_Good_ equipment and machinery should be designed and built well enough
to work all the way until becoming obsolete, which is when the owner
decides to replace it because new-technology equipment simply performs
better, is more efficient, more portable, etc.
Anything that needs to be replaced because it wore out before something
better became available to replace it, was inadequately built or
designed, unless it was abused instead of used.
However we should not extend these rules to parts and things that by
their nature are wear items. Then again, even wear items might in many
cases be designed and built to last long enough. For example, consider
brake pads for cars: They are certainly wear items, but it should be
possible to make them thick enough so that they will last until the car
is totally obsolete. And a better car wouldn't have brake pads, relying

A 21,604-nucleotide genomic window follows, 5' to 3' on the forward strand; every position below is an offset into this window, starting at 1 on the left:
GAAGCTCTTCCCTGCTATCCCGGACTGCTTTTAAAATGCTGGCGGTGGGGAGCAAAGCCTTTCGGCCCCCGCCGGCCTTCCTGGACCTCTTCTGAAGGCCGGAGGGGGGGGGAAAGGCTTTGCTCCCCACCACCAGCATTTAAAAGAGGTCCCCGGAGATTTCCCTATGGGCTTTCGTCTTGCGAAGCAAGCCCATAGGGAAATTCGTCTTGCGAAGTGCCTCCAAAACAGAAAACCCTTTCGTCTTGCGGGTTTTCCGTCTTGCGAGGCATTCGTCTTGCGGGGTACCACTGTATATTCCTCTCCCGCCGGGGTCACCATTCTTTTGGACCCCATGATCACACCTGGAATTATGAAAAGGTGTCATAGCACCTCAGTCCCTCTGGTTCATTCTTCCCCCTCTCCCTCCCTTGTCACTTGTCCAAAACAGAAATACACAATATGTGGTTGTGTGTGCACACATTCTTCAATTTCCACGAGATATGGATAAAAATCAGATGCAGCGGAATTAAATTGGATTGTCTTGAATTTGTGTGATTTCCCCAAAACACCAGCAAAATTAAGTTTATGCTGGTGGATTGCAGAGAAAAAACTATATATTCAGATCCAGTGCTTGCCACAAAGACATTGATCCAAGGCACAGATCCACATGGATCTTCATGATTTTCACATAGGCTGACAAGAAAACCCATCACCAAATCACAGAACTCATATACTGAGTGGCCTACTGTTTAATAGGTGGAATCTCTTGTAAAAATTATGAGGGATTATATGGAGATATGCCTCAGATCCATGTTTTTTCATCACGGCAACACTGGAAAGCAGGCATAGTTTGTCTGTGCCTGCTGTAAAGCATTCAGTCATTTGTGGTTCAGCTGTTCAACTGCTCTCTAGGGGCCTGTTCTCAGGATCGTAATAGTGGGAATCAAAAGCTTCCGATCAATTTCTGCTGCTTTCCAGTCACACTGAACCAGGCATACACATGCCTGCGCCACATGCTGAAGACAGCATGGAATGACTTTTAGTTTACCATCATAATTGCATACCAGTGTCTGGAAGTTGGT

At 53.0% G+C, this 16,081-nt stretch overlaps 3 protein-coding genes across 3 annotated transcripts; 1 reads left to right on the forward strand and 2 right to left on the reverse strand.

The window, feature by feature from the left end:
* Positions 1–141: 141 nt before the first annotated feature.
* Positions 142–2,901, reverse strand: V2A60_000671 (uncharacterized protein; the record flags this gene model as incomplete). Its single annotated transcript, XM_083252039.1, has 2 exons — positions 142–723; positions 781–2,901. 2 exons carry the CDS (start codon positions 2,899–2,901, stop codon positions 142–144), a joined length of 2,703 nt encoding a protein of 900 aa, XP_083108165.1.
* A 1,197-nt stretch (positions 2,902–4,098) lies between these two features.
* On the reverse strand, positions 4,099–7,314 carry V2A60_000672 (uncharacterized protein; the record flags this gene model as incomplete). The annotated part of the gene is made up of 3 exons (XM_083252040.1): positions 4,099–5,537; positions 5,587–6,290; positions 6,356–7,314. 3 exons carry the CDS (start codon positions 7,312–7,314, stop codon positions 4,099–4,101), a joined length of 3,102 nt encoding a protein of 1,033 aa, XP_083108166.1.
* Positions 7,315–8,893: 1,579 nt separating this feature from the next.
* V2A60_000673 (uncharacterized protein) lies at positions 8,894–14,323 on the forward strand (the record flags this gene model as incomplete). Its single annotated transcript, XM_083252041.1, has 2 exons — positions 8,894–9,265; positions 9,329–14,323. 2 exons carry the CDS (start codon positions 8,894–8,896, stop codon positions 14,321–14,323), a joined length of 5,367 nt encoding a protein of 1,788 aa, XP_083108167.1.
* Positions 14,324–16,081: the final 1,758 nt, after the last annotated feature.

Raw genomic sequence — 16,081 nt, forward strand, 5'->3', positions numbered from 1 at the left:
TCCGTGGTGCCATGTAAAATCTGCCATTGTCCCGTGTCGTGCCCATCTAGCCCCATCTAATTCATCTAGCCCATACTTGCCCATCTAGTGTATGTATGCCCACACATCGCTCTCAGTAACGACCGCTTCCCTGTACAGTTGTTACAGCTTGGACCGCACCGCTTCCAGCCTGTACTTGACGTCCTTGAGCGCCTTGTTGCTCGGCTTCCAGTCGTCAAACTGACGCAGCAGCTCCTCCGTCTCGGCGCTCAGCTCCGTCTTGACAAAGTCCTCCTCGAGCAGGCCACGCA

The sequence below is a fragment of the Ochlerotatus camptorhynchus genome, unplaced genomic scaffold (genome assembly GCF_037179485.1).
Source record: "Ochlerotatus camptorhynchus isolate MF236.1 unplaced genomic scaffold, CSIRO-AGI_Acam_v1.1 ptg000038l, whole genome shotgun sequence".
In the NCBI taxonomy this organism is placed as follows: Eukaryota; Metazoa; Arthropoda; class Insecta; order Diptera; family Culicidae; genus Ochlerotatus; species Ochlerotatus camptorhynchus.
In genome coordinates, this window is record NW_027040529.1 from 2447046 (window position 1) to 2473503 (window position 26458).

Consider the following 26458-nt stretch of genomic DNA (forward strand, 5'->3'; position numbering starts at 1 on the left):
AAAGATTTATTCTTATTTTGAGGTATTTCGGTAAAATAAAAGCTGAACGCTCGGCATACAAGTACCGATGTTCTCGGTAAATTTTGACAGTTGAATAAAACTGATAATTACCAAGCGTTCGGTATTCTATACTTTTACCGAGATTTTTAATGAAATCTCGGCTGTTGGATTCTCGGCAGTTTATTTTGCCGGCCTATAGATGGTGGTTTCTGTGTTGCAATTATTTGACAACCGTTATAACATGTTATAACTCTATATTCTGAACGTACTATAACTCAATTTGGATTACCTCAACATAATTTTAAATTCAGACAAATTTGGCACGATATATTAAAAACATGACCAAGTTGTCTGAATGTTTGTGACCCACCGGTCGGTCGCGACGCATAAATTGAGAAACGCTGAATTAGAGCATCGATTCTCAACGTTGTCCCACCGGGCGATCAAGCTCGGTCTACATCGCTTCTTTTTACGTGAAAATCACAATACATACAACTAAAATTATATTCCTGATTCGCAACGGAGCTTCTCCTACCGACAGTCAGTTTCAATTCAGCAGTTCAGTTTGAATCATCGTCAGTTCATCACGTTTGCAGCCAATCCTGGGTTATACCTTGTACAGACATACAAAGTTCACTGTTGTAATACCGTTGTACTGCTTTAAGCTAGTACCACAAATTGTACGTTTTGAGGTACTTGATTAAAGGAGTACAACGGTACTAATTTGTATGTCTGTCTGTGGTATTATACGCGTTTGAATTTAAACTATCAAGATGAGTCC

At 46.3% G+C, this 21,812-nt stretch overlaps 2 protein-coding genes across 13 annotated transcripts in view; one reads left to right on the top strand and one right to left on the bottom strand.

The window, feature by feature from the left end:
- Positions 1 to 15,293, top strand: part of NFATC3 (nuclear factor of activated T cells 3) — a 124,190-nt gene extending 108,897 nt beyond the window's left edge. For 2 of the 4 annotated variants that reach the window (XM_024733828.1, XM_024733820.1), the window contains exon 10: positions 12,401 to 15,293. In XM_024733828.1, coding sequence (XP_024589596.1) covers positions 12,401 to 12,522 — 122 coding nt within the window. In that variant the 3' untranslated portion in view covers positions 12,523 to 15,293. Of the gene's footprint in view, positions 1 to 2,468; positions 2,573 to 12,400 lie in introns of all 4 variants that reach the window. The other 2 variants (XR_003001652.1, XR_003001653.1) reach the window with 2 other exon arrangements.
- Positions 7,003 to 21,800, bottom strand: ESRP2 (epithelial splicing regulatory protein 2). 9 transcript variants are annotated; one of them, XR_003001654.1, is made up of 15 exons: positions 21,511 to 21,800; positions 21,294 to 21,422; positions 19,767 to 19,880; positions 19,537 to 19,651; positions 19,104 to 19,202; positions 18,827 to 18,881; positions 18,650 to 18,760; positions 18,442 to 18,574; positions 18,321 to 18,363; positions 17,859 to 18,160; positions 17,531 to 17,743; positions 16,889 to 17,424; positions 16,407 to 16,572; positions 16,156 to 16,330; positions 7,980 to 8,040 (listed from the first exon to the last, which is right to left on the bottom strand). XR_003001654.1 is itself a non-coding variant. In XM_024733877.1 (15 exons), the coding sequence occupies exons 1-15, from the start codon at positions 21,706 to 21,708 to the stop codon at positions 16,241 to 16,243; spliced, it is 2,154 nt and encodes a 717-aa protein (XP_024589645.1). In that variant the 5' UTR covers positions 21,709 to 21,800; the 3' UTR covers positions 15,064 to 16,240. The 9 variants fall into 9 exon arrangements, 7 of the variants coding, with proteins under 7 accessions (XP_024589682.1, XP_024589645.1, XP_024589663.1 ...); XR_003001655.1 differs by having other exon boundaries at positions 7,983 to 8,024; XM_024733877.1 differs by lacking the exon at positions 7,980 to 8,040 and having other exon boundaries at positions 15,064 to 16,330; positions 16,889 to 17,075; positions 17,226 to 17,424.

instead on purely regenerative, wear-free brakes. Some wear items are
We can apply all of this to ham gear. That's for example where PIN diode
switching comes in, and solid state instead of tubes.
Unfortunately even the best design can't totally rule out premature
equipment failure due to freak failure of components, let alone
accidents or mis-use. That's why good equipment should also be designed
to be repair-friendly, and adequate service manuals should be made
I fully realize that what I just wrote clashes against the business
practices of many modern companies, which operate under the principle of
making desirable-looking products that are designed to fail soon after
the guarantee expires, and making them as hard as possible to repair, in
order to force people to throw them away and buy new ones. But I don't
consider those to be good products, and whenever I have any choice, I
buy those that are designed to work without failures until naturally
becoming obsolete. And sometimes I build my own instead of buying
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